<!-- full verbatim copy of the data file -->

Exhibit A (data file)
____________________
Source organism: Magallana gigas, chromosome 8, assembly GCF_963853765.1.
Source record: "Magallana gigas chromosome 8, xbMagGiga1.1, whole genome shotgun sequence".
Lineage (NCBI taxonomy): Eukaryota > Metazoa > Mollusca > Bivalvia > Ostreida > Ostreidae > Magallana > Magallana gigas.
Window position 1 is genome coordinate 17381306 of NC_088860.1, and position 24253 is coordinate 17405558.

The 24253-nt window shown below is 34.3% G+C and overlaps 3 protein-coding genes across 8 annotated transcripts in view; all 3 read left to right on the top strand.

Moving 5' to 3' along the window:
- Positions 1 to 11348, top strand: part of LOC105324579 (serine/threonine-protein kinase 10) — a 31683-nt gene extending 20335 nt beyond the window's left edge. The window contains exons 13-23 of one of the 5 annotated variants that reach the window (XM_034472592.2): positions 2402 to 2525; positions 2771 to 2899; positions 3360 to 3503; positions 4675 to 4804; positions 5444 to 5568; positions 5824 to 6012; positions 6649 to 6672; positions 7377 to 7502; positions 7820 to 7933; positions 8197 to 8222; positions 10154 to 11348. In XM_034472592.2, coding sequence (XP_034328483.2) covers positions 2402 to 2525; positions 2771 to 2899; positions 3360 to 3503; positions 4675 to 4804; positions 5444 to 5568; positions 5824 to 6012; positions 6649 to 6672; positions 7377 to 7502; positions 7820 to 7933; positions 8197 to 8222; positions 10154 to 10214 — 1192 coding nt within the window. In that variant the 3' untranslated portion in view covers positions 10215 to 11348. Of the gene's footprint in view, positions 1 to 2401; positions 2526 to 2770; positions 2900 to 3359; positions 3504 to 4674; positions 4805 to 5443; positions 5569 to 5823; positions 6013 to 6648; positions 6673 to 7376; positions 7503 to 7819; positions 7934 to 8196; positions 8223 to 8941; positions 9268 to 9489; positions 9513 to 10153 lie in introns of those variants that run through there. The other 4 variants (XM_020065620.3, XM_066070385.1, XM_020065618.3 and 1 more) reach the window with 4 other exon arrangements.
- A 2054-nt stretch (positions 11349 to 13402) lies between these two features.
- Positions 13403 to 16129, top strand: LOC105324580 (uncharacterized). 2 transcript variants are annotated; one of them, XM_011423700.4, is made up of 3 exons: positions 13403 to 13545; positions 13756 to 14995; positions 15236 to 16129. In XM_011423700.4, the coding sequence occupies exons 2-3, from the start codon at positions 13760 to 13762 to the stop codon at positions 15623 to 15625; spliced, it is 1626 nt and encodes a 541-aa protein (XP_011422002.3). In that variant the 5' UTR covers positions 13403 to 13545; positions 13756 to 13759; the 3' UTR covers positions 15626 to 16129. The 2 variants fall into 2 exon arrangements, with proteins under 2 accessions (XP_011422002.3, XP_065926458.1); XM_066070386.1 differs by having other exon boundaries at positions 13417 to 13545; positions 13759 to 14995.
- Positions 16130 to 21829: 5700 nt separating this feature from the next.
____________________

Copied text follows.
Source organism: Magallana gigas, chromosome 8, assembly GCF_963853765.1.
Source record: "Magallana gigas chromosome 8, xbMagGiga1.1, whole genome shotgun sequence".
Lineage (NCBI taxonomy): Eukaryota > Metazoa > Mollusca > Bivalvia > Ostreida > Ostreidae > Magallana > Magallana gigas.
Window position 1 is genome coordinate 17381306 of NC_088860.1, and position 24253 is coordinate 17405558.

The 24253-nt window shown below is 34.3% G+C and overlaps 3 protein-coding genes across 8 annotated transcripts in view; all 3 read left to right on the top strand.

Moving 5' to 3' along the window:
- Positions 1 to 11348, top strand: part of LOC105324579 (serine/threonine-protein kinase 10) — a 31683-nt gene extending 20335 nt beyond the window's left edge. The window contains exons 13-23 of one of the 5 annotated variants that reach the window (XM_034472592.2): positions 2402 to 2525; positions 2771 to 2899; positions 3360 to 3503; positions 4675 to 4804; positions 5444 to 5568; positions 5824 to 6012; positions 6649 to 6672; positions 7377 to 7502; positions 7820 to 7933; positions 8197 to 8222; positions 10154 to 11348. In XM_034472592.2, coding sequence (XP_034328483.2) covers positions 2402 to 2525; positions 2771 to 2899; positions 3360 to 3503; positions 4675 to 4804; positions 5444 to 5568; positions 5824 to 6012; positions 6649 to 6672; positions 7377 to 7502; positions 7820 to 7933; positions 8197 to 8222; positions 10154 to 10214 — 1192 coding nt within the window. In that variant the 3' untranslated portion in view covers positions 10215 to 11348. Of the gene's footprint in view, positions 1 to 2401; positions 2526 to 2770; positions 2900 to 3359; positions 3504 to 4674; positions 4805 to 5443; positions 5569 to 5823; positions 6013 to 6648; positions 6673 to 7376; positions 7503 to 7819; positions 7934 to 8196; positions 8223 to 8941; positions 9268 to 9489; positions 9513 to 10153 lie in introns of those variants that run through there. The other 4 variants (XM_020065620.3, XM_066070385.1, XM_020065618.3 and 1 more) reach the window with 4 other exon arrangements.
- A 2054-nt stretch (positions 11349 to 13402) lies between these two features.
- Positions 13403 to 16129, top strand: LOC105324580 (uncharacterized). 2 transcript variants are annotated; one of them, XM_011423700.4, is made up of 3 exons: positions 13403 to 13545; positions 13756 to 14995; positions 15236 to 16129. In XM_011423700.4, the coding sequence occupies exons 2-3, from the start codon at positions 13760 to 13762 to the stop codon at positions 15623 to 15625; spliced, it is 1626 nt and encodes a 541-aa protein (XP_011422002.3). In that variant the 5' UTR covers positions 13403 to 13545; positions 13756 to 13759; the 3' UTR covers positions 15626 to 16129. The 2 variants fall into 2 exon arrangements, with proteins under 2 accessions (XP_011422002.3, XP_065926458.1); XM_066070386.1 differs by having other exon boundaries at positions 13417 to 13545; positions 13759 to 14995.
- Positions 16130 to 21829: 5700 nt separating this feature from the next.